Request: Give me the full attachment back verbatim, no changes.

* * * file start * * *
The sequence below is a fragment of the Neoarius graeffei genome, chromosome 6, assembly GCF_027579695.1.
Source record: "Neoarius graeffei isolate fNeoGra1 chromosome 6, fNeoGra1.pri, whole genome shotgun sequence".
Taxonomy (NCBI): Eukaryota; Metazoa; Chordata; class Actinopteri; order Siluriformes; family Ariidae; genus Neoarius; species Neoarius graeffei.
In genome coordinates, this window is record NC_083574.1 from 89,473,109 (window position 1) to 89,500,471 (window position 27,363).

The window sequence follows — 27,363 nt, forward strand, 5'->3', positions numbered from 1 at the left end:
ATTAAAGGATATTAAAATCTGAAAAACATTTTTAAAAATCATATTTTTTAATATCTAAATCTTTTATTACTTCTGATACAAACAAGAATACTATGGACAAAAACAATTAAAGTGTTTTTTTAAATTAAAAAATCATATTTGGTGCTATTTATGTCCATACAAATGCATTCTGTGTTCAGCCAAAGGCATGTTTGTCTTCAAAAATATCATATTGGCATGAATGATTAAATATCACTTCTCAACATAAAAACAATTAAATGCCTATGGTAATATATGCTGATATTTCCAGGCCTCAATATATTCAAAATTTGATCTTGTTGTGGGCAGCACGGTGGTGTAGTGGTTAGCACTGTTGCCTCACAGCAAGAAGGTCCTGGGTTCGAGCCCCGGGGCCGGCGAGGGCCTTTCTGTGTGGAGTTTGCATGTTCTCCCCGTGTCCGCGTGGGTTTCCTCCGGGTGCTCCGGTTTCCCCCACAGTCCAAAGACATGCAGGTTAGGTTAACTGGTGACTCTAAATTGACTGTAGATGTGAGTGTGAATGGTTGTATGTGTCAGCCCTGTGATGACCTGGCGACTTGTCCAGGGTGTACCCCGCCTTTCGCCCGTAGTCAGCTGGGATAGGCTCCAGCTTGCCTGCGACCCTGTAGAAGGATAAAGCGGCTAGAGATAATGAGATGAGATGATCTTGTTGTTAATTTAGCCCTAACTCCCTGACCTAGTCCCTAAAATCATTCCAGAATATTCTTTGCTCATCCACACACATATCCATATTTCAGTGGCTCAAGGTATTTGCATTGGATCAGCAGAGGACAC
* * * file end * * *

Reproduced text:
The sequence below is a fragment of the Neoarius graeffei genome, chromosome 6, assembly GCF_027579695.1.
Source record: "Neoarius graeffei isolate fNeoGra1 chromosome 6, fNeoGra1.pri, whole genome shotgun sequence".
Taxonomy (NCBI): Eukaryota; Metazoa; Chordata; class Actinopteri; order Siluriformes; family Ariidae; genus Neoarius; species Neoarius graeffei.
In genome coordinates, this window is record NC_083574.1 from 89,473,109 (window position 1) to 89,500,471 (window position 27,363).

The window sequence follows — 27,363 nt, forward strand, 5'->3', positions numbered from 1 at the left end:
ATTAAAGGATATTAAAATCTGAAAAACATTTTTAAAAATCATATTTTTTAATATCTAAATCTTTTATTACTTCTGATACAAACAAGAATACTATGGACAAAAACAATTAAAGTGTTTTTTTAAATTAAAAAATCATATTTGGTGCTATTTATGTCCATACAAATGCATTCTGTGTTCAGCCAAAGGCATGTTTGTCTTCAAAAATATCATATTGGCATGAATGATTAAATATCACTTCTCAACATAAAAACAATTAAATGCCTATGGTAATATATGCTGATATTTCCAGGCCTCAATATATTCAAAATTTGATCTTGTTGTGGGCAGCACGGTGGTGTAGTGGTTAGCACTGTTGCCTCACAGCAAGAAGGTCCTGGGTTCGAGCCCCGGGGCCGGCGAGGGCCTTTCTGTGTGGAGTTTGCATGTTCTCCCCGTGTCCGCGTGGGTTTCCTCCGGGTGCTCCGGTTTCCCCCACAGTCCAAAGACATGCAGGTTAGGTTAACTGGTGACTCTAAATTGACTGTAGATGTGAGTGTGAATGGTTGTATGTGTCAGCCCTGTGATGACCTGGCGACTTGTCCAGGGTGTACCCCGCCTTTCGCCCGTAGTCAGCTGGGATAGGCTCCAGCTTGCCTGCGACCCTGTAGAAGGATAAAGCGGCTAGAGATAATGAGATGAGATGATCTTGTTGTTAATTTAGCCCTAACTCCCTGACCTAGTCCCTAAAATCATTCCAGAATATTCTTTGCTCATCCACACACATATCCATATTTCAGTGGCTCAAGGTATTTGCATTGGATCAGCAGAGGACAC